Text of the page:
This Christmas there are more Irish people who are homeless or living in emergency accommodation that at any time since the foundation of the state.

This time we can't blame British colonialism. This time we can't point the finger at the absentee British landlords that for centuries blighted our ancestors' lives.

The number of Irish homeless has climbed to over 10,500 this year, a new record - and the truth is this lamentable record belongs to our government. If the question is what are they going to do about it the answer appears to be not enough.

Four thousand of these homeless people are Irish children, the latest figures say. Children with no houses to come home to - just anonymous hotels or emergency shelters.

This week a plaintive letter to Santa written by a homeless Irish child made the cover of The Irish Mirror. 

The letter was as brief as it was moving: “Santa, my name is Kevin, please come to the hotel again with Batman toys," it read.

Kevin feared that Father Christmas might pass by a hotel, not believing that children live there. 

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He could certainly be forgiven for thinking so critics say because there's nothing that would indicate it's a home. Kevin's family has no cooker or refrigerator in their hotel room, meaning that everything has to be bought fresh, making take-aways a daily necessity for them - with the resultant hit to their health. 

“My little boy is seven and ever since becoming homeless, he has got severe asthma from staying in cold, damp rooms," Kevin's mother, Margaret Maughan told the Irish Mirror. "He is on two inhalers and a nasal spray which he was never on before."

The stress of this halfway house life is taking a huge toll on her family, she says.

“My husband has got severe depression and has tried to kill himself three times in the last two months as this is just getting too much to deal with now."

“I am trying my best to hold everything together, but I just can’t keep it going much longer. We are really and truly struggling with being homeless. It is destroying our lives.”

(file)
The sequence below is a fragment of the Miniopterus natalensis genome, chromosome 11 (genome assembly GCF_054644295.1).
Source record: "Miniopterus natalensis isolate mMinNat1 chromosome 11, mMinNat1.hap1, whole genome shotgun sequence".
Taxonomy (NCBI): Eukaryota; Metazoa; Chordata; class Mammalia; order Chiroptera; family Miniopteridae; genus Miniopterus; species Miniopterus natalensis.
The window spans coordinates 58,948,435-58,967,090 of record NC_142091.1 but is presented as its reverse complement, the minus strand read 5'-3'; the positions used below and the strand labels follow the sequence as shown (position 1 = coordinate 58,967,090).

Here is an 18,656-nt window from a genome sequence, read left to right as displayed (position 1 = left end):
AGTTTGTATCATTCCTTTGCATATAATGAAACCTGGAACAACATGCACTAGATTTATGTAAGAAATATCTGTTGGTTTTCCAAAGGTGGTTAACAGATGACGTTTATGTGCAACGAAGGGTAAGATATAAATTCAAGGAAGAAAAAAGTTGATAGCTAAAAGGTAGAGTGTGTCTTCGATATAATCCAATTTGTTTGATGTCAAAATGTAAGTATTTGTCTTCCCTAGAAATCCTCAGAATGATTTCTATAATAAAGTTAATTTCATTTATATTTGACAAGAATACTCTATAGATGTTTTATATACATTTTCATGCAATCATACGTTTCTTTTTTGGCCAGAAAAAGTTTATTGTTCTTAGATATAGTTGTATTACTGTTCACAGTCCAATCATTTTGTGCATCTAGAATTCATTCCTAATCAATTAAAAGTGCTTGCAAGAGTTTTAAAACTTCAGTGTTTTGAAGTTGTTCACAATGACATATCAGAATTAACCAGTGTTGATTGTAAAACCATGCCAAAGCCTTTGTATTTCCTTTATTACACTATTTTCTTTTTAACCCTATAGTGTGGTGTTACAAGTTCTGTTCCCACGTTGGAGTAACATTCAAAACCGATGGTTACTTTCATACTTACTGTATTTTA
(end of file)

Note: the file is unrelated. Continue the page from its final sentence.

Maughan's story was highlighted alongside those of other families in the same predicament by Sinn Fein leader Mary Lou McDonald last week after a motion of no confidence in the Fine Gael Housing Minister Eoghan Murphy failed in the Irish parliament. 

Quizzed about young Kevins fretful letter, the Irish Taoiseach (Prime minister) Leo Varadkar reassured children in hotels and other emergency accommodations that Santa will find them this Christmas Eve.

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Responding to McDonald he said: “I share your concern about children in the run-up to Christmas concerned about whether Santa will be able to find them on Christmas Eve - and he will."

There is no specific national program to supply toys to children in these predicaments, however.

The sense of provisionality, of there being nowhere that is really yours and nowhere you can really afford to relax, is the worst part of the hotel and emergency accommodation life say those affected.

Happily this year there has been a 41% decline in last year’s count of people sleeping rough in Dublin. The drop is reportedly due to an increase in the resources being provided by the Dublin Region Homeless Executive (DRHE) and the additional emergency beds and outreach work made by city homeless charities.

But the problem is far from over.

On Friday Dublin's poorest citizens started lining up for food parcels at five in the morning outside the Capuchin Day Center for Homeless People in Dublin, a religious center that provides food aid for "the socially excluded."

By the end of the day, more than 2,500 Christmas food parcels had been distributed. 

The crisis still speaks for itself.

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